Spring has sprung in Cleveland Ohio.
It took longer than usual but Old Man Winter has gone, the snow piles melted, and Lake Erie is blue again. This is the time when NE Ohio is at it’s best.
The snowdrops and crocuses have faded and in the past few days the hyacinths and daffodils are starting to bloom. Driving around, you can see things budding and greening up from the yellow flowers of the forsythia bushes to the swelling buds of the lilacs. Even the grassy medians of the highways look greener than two weeks ago.
There is naturally an uptake in the business at nurseries and garden centers as well, including from me, as gardeners are busy looking for deals on bags of mulch, vegetable seeds, and early bedding plants like pansies and violas. Naturally, this is the time for yard work and my shovel and rake have already been out of the garage many times.
It is also a time for public gardens, parks, and even cemeteries in the area to display spring flowers of all kinds; from the drifts of Turkish glory-of-the-snow on the grounds of the Cleveland Museum of Art to the budding trees around the Sanctuary Marsh of the North Chagrin Reservation.
Starting with the witch hazel bushes and hellebore blooming in March, the Cleveland Botanical Gardens launces spring in the University Circle area. It’s having its Big Spring display through April 26th. The grounds look stunning this time of year with the tulips and other bulbs in bloom.
At the Gardens’ sister institution, the Holden Arboretum in Lake County, Arbor Day weekend and Plant sale will take place at the end of the month. This vast arboretum has many miles of trails and numerous exhibits, such as the Lilac and Crabapple displays. Also the Helen Thayer Rhododendron Garden will be in bloom when May arrives drawing numerous visitors to enjoy the colorful blooms in a woodland setting.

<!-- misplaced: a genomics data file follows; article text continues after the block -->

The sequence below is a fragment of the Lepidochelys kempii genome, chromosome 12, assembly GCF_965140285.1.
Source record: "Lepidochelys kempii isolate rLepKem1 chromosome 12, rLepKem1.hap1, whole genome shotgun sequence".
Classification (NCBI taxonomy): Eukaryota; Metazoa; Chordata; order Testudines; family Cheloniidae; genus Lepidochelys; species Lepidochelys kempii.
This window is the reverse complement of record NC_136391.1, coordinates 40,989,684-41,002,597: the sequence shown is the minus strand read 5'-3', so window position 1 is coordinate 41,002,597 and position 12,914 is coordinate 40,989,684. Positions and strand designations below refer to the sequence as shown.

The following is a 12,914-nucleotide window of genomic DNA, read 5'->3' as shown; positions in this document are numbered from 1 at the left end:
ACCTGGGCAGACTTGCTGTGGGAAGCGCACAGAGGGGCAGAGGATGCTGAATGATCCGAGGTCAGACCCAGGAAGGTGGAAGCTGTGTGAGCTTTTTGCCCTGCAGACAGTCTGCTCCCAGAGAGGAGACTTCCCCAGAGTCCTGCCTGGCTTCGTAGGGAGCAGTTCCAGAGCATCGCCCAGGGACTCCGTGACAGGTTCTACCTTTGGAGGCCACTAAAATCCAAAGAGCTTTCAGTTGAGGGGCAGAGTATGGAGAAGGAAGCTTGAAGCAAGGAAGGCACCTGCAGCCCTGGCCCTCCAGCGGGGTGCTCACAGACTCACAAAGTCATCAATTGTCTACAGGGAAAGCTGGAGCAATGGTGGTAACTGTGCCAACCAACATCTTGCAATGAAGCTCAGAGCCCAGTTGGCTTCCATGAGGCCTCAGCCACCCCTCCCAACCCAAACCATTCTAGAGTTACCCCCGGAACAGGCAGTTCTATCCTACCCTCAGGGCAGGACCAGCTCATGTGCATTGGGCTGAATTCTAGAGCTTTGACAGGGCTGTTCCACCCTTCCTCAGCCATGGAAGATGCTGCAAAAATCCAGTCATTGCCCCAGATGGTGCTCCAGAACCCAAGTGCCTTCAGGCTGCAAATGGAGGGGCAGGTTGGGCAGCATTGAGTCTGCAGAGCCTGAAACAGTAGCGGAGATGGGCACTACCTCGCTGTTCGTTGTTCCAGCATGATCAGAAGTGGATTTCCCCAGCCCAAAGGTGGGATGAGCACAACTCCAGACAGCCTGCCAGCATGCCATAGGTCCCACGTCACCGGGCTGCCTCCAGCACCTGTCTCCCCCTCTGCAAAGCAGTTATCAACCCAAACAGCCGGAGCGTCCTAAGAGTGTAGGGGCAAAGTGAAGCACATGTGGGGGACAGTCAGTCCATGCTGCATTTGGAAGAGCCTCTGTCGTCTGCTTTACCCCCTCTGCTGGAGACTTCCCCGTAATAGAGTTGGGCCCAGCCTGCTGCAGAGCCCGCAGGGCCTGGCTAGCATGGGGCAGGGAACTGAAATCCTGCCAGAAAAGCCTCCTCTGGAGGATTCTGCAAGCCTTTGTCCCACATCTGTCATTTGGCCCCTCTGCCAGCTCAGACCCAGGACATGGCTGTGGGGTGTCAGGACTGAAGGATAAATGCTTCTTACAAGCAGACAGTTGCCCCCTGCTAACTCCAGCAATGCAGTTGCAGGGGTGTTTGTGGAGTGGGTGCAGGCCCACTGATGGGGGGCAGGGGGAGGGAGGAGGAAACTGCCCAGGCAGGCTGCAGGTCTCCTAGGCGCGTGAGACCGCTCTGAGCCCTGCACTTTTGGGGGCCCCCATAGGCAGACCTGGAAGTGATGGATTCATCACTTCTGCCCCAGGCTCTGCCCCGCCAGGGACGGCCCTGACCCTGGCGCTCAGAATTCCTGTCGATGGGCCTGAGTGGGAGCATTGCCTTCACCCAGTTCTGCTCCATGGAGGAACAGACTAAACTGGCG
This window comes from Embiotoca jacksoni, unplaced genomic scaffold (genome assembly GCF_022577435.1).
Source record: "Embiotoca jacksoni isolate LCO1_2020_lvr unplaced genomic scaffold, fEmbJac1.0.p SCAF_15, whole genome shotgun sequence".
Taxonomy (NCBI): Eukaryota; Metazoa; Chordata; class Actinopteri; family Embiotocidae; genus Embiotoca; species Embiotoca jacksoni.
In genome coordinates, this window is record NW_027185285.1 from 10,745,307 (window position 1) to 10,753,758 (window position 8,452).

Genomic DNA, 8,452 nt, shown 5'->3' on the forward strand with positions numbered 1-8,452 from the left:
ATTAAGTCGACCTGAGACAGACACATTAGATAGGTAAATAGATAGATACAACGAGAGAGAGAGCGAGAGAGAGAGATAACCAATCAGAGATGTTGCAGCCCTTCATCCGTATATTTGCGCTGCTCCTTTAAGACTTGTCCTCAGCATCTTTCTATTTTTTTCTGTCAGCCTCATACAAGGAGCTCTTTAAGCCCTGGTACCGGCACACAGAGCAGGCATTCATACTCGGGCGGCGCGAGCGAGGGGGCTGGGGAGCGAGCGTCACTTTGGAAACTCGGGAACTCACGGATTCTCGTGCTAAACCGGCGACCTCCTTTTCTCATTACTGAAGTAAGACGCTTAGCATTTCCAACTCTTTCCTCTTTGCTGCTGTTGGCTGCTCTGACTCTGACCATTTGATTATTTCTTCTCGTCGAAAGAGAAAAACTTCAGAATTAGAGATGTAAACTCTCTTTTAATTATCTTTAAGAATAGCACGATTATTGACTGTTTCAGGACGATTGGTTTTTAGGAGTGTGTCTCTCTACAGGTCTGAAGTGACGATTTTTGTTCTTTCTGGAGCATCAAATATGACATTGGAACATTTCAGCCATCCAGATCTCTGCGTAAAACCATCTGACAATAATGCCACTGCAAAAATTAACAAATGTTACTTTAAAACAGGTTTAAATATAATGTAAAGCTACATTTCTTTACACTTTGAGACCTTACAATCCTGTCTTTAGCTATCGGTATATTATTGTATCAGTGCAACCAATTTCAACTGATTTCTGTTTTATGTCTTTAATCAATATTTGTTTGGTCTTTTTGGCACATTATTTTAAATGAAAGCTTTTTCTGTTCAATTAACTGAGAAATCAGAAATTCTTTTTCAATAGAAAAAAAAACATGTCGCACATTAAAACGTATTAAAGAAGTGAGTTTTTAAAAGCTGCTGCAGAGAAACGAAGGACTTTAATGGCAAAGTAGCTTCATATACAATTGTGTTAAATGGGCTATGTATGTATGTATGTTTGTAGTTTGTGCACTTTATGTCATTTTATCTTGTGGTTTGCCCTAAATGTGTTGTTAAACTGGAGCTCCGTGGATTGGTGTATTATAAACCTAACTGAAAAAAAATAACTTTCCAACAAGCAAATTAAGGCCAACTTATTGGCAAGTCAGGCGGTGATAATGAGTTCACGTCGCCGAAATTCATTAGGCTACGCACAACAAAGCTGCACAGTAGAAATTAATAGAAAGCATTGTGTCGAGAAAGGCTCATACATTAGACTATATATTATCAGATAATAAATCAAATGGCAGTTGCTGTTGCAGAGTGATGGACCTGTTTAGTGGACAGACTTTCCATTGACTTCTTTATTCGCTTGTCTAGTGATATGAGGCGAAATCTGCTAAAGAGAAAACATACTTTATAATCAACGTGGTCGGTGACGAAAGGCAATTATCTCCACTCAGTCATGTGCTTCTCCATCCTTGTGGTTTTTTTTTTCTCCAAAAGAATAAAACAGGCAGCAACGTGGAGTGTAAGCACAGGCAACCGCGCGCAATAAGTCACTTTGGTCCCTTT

Lakeview Cemetery: each spring they hold their annual Daffodil Sunday which is this year on April 19th. 100,000 daffodils will be in bloom in this historic cemetery and is a big crowd pleaser. It also happens to be the resting grounds for such notable Clevelanders as President James A. Garfield, Secretary of State John Hay, industrialist and political boss Marcus A. Hanna, and one John D. Rockefeller.
It is also the time to resume those weekend road trips in Northeast Ohio. Towns such as Oberlin and Hudson also have spring bulbs blooming en masse in their squares and parks. as well as the old houses along the residential streets. In Oberlin, for example, the trees around Finney Chapel are an impressive sight at this time of year.
Enjoy it while it lasts, summer will be here sooner than we think.